- Total web traffic to Australian news sites dropped by around 13% after Facebook Inc blocked their content on the social media platform this week.
- The data showed that a pickup in traffic to news sites from Google was outweighed by a significant slump in traffic from Facebook.
- Total traffic to the Australian news sites from various platforms used outside the country fell by about 30%, the Chartbeat data showed.
Total web traffic to Australian news sites dropped by around 13% after Facebook Inc blocked their content on the social media platform this week, according to early data that underscores the outsize impact the US company has on the local market.
The data from New York-based analytics firm Chartbeat showed that a pickup in traffic to news sites from Google was outweighed by a significant slump in traffic from Facebook.
"Unfortunately, Facebook's disappearance has resulted in a hit to publishers' traffic numbers: when Facebook traffic dropped off, overall Australian traffic did not shift to other platforms," a Chartbeat spokeswoman said.
The Chartbeat data, which compared both domestic and foreign traffic to around 250 Australian news publishers on Wednesday before the ban to Thursday, provides some of the first tangible evidence of the impact of Facebook's move.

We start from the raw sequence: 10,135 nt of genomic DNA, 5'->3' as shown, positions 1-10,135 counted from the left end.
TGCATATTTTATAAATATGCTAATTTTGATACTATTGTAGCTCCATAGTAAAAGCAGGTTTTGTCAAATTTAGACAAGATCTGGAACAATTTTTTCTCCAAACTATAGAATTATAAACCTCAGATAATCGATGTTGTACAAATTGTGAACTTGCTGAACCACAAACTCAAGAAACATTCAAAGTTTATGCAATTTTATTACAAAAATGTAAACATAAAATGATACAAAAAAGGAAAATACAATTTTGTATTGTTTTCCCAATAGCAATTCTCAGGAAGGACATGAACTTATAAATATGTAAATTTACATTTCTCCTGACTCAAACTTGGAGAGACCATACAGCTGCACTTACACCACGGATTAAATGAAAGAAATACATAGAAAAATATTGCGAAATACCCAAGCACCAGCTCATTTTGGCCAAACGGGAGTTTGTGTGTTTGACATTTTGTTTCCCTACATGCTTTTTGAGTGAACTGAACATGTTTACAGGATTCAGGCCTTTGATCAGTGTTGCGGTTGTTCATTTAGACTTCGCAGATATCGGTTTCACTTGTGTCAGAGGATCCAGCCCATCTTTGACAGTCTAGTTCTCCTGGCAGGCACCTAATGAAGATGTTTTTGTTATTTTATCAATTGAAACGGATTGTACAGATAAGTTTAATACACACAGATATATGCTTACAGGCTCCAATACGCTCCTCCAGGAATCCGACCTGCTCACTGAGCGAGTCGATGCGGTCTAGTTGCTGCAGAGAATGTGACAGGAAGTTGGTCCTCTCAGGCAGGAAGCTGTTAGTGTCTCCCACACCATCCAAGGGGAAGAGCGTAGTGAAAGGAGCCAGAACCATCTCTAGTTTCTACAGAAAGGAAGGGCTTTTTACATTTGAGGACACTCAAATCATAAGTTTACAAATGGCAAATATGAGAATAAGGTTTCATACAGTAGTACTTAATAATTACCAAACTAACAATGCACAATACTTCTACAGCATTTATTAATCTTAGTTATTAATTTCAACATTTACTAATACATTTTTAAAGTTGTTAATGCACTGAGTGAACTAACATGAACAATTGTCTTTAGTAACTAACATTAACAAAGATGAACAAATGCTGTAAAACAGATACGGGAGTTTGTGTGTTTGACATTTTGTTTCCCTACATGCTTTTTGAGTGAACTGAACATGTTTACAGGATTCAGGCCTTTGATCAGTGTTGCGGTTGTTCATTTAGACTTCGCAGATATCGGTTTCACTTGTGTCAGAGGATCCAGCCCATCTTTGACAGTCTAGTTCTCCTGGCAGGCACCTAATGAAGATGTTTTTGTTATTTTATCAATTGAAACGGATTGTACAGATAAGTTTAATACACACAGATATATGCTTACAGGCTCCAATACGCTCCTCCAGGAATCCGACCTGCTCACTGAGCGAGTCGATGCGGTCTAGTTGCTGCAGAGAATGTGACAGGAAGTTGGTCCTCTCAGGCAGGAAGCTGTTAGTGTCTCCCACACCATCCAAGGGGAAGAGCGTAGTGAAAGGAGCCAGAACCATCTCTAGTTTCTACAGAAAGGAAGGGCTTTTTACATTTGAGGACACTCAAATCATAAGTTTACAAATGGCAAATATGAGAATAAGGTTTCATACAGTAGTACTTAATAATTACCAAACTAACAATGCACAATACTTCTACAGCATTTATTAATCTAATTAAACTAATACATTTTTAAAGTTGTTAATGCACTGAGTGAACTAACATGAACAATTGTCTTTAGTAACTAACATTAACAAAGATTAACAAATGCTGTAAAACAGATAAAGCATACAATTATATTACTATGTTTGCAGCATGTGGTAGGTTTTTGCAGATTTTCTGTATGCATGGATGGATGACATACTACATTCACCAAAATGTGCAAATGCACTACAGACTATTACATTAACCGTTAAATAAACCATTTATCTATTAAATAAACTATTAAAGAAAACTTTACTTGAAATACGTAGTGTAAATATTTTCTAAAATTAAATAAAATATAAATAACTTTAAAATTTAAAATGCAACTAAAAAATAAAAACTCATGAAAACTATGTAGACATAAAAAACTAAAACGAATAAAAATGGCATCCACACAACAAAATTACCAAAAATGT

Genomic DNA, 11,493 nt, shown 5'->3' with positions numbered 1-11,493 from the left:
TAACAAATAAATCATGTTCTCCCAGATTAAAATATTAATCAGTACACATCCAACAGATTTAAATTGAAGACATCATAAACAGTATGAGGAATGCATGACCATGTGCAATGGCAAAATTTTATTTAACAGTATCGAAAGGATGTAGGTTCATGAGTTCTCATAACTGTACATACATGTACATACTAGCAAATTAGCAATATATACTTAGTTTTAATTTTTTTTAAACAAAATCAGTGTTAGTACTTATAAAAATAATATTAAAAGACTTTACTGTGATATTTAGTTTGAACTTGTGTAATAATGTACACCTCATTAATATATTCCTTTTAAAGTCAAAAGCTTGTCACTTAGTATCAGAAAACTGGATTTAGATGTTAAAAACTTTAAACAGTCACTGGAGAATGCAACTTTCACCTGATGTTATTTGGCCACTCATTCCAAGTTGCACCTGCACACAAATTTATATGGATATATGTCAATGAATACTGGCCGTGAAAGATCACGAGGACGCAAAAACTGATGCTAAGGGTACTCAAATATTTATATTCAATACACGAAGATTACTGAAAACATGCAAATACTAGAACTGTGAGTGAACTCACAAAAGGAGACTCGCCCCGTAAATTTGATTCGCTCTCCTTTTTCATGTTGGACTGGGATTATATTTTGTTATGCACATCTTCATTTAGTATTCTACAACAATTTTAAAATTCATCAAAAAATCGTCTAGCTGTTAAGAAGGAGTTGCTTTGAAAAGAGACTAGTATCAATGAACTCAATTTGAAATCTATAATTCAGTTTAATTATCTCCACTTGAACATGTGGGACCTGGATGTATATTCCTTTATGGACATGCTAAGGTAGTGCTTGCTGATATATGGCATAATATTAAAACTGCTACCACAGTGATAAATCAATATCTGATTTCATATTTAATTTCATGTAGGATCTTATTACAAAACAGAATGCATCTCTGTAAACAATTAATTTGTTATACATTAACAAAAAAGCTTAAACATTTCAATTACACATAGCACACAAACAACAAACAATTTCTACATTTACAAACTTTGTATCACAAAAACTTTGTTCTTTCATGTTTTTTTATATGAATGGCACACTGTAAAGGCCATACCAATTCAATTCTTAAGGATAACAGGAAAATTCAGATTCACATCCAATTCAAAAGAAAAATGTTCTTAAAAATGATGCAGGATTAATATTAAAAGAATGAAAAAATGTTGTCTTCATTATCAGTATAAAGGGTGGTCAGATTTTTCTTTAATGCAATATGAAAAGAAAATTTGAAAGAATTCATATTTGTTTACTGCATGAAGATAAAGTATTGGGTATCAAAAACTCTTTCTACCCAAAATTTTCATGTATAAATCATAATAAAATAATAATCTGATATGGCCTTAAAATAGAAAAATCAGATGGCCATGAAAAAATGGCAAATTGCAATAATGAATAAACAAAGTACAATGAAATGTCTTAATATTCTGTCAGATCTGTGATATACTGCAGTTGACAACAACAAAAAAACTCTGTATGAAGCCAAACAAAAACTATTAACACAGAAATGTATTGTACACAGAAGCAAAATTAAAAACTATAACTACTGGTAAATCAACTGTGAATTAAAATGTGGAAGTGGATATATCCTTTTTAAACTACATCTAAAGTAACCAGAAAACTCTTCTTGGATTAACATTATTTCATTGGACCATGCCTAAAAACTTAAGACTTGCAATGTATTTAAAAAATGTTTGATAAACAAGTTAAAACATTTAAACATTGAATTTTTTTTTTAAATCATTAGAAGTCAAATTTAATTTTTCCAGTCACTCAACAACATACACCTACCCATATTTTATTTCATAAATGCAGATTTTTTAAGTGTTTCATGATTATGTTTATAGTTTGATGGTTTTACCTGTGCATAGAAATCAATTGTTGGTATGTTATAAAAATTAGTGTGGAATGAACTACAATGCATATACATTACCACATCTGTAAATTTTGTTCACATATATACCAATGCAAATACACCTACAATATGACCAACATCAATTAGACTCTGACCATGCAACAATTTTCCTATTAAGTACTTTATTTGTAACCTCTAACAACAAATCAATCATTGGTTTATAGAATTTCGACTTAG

The social media giant on Wednesday barred users from sharing or reading news from Australian publishers on its platform in protest of a looming law that will force it and Alphabet Inc's Google to pay publishers for content.
Google and Facebook had campaigned together against the laws, which are expected to be passed by parliament within days, and both threatened to cancel services in Australia. Google, however, sealed pre-emptive deals with several media outlets in recent days.
Total traffic to the Australian news sites from various platforms used outside the country fell by about 30%, the Chartbeat data showed.
Chartbeat said that the percentage of traffic in Australia to the news sites from Google Search rose from around 26% on the day before the ban to about 34% afterward, while traffic from Facebook fell from around 21% to about 2%.
The analytics firm said that it counts Australian Broadcasting Corp and Australian Community Media among the publishers it works with, but could not say if any specific publishers were included in this data.
The Chartbeat data also found that the percentage of traffic to news sites coming from Facebook outside of Australia fell from around 30% to about 4%, while Google Search grew from around 38% to about 52%.
The Chartbeat spokesperson said foreign readership of Australian news sites is driven heavily by Facebook, with historical data showing around 15% of visits to Australian publishers being driven by Facebook compared to 12% of visits to publishers globally.
A 2020 University of Canberra study found 21% of Australians use social media as their primary news source and 39% of the population uses Facebook to receive news.
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